1. Carole, when I first got mine I only saw them in a few nurseries, but I see the Brunnera ‘Jack Frost’ around more and more every year now. The last couple of years I’ve noticed them in the large home building stores with plant departments, and this year I even saw them at a larger supermarket chain. If they aren’t available to you locally, Fraser’s Thimble Farms has them available by mail order in Canada. I’ve ordered plants from them before and been very happy with them.

  15. I’ve grown Jack Frost Macrophylla Brunnera for years in Durham, NC, where they flowered beautifully every spring. Three years ago, I moved to the mountains of NC (far better suited for this plant) and yet mine have not bloomed once in that time. Great foliage, but no flowers. I cant find anything online about this problem. Does anyone have any suggestions for me?

    Anne F

    1. Anne F, I’m not sure, since they’ve always been reliable bloomers for me. Some of mine are in very shady areas, yet they still flower. Also, my Jack Frost are growing in a very harsh climate, with winters down to -35°, so it wouldn’t be the cooler air of the mountains, or shorter growing season. You would think that after 3 years they would have settled in for you. They do appreciate some extra moisture if they are in a dry area, but if the leaves are looking healthy, then they should have enough to flower, too.

  16. My ‘jack frost’ Brunnera is in the west end of my lot in my woodland garden. It is shaded by a Highbush Cranberry shrub. It gets some filtered sun from 2 p.m. Till 6 p.m. And that’s it. I have had this plant 2 springs now and it was full of blooms and 3 times the size it was when I planted it in the fall of 2012. I have mulched it and give it ample water (you”ll notice the leaf edges look dry or brittle, but improve with ample water). Easy, lovely plant and I can hardly wait till mine is large enough to divide.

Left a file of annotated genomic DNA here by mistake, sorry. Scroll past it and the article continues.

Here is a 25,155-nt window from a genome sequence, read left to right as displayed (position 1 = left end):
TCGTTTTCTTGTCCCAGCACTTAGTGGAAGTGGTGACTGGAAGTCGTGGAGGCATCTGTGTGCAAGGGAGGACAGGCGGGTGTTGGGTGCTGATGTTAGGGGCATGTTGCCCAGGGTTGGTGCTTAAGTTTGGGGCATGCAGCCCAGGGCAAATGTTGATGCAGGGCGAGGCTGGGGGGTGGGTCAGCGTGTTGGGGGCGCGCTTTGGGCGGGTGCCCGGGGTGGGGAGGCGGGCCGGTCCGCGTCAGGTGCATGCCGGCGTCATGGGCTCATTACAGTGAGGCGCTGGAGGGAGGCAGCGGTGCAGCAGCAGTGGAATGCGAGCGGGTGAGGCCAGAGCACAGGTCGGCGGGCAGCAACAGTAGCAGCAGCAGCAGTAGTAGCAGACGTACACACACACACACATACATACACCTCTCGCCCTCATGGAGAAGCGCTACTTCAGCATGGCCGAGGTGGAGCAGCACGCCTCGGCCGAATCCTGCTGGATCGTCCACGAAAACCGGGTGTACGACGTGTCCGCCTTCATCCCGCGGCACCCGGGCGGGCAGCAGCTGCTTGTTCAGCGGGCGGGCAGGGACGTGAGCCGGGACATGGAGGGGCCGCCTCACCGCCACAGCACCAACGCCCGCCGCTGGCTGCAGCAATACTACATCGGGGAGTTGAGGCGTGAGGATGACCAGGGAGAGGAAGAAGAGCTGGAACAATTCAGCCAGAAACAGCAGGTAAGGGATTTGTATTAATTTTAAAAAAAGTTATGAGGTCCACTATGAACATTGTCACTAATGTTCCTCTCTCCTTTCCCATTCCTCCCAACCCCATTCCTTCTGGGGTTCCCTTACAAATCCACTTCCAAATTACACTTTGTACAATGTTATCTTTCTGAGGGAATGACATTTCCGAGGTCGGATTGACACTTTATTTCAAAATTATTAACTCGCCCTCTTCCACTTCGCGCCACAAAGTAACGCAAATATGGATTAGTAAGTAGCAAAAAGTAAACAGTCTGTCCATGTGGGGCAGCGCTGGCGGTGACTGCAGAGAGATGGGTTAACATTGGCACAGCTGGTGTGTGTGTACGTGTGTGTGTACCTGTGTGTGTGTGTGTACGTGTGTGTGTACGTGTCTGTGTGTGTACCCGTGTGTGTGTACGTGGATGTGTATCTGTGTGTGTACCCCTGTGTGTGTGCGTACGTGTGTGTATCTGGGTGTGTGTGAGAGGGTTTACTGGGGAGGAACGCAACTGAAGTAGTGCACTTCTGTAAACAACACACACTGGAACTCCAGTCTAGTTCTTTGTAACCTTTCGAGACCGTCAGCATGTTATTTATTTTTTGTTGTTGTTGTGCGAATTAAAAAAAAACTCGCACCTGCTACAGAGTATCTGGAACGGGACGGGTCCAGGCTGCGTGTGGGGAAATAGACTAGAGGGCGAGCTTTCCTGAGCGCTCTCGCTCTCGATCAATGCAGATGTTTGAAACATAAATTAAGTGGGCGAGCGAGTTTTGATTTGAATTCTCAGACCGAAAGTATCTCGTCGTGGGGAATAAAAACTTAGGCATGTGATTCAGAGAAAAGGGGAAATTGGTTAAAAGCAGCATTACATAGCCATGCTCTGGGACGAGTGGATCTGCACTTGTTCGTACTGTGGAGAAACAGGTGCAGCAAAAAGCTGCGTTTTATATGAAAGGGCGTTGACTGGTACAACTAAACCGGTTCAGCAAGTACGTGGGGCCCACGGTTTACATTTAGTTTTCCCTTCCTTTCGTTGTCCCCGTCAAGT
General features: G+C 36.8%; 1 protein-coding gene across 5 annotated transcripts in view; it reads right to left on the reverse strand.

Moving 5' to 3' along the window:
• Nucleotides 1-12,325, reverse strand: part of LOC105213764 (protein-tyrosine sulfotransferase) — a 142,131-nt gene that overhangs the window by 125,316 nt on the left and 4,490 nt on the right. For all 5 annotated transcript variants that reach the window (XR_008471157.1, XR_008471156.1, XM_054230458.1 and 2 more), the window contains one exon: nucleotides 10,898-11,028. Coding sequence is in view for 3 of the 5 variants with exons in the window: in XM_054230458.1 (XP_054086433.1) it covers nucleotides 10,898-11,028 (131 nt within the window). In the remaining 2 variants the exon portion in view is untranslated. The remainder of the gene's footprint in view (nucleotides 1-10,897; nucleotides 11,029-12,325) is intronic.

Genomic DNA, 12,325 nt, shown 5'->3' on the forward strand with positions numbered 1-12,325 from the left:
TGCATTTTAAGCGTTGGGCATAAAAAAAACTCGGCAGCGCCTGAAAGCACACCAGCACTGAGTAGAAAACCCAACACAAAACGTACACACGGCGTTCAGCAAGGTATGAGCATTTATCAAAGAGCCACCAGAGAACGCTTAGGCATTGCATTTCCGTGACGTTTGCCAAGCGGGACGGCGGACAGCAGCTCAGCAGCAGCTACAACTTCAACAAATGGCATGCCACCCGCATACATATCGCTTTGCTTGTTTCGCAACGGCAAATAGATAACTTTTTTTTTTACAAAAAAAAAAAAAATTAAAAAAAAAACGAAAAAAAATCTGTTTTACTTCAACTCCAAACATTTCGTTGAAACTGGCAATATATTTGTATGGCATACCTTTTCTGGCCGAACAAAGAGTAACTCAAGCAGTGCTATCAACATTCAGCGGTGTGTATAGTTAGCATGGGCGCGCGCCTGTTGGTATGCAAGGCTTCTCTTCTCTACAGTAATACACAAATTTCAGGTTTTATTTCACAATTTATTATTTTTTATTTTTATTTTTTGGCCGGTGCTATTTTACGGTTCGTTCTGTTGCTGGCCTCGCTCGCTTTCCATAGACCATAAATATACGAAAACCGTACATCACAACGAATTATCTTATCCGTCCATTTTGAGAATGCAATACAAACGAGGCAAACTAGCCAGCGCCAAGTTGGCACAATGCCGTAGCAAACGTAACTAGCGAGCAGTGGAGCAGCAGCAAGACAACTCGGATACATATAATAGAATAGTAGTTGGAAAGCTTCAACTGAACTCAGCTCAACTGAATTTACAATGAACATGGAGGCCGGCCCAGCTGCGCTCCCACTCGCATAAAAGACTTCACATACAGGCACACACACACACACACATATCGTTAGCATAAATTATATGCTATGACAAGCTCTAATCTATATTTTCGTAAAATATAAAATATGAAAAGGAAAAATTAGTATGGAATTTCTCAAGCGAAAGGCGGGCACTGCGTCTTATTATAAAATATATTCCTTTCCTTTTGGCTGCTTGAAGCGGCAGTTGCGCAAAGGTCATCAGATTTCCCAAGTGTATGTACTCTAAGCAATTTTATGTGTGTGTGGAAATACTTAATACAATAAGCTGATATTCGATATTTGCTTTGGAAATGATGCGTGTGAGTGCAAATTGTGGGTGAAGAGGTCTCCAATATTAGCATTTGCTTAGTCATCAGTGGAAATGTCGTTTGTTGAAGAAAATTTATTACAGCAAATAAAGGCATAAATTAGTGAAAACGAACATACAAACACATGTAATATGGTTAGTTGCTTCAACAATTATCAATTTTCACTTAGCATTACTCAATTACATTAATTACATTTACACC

Plants in same area – barrenwort, primroses, lungwort, host as, dutchmans britches, Ivy vine and regular bleeding heart plant.

    1. Lorraine, we have many of the same plants growing with our Brunnera. I have barrenwort, Hosta, lungwort and bleeding heart with some of my BRunnera groups, too. They do grow to a substantial size in a few years. Mine are mostly under the trees.

      There are two new Brunnera that I am trying this summer that are the same coloring as ‘Jack Frost’. ‘Silver heart’ and ‘Sea heart’ have the same patterns as ‘Jack Frost’ and ‘Looking Glass’, but with thicker leaves.

  17. I have planted 3 Jack Frost Brunnera’s. On reading about these plants, it says to deadhead the stems after flowering in on article. And in another article it says to deadhead after flowering. Could anyone please tell me which is the best to do. Just the flower or the whole stem right back to the stalk. Thank you.

    1. Ontario, It’ best to cut the flowering stalks right down to the base when they are done blooming, since the small leaves on the flowering stems will start to decay and brown after the plants have finished flowering on the Brunnera. You end up with a nicer looking plant if you remove the entire flower stalk after those beautiful blue flowers are done, since the regular large leaves make such a wonderful foliage display. Enjoy your Brunnera.

  18. Northern Shade, thank you so much for replying with an answer to my question. This really helps as this is the first time planting a Brunnera plant. You are very knowledgeable and helpful to us not so garden savy people. Enjoy your weekend and summer.

  19. I planted 4 Jack Frosts around our North facing raised-bed bay window this spring. They are beautiful! I’m wondering about care for the winter. They are under the eaves, so shouldn’t get too much snow. Should they be covered or mulched? Should I pick the leaves back? Any info will help. Thanks.

    1. Nelson, B.C. Judy, I usually leave the leaves on the plants very late since they will keep their colour in the fall and look great in the garden. Jack Frost is very hardy, but if they aren’t going to have regular snow cover over the winter, then I would pile some of the autumn tree leaves over them to help protect them for the winter. Mine are mostly under trees, so they get a natural leaf mulch for the winter, and do very well. The new leaves will start coming up very early in spring.

Leave a Reply

Your email address will not be published.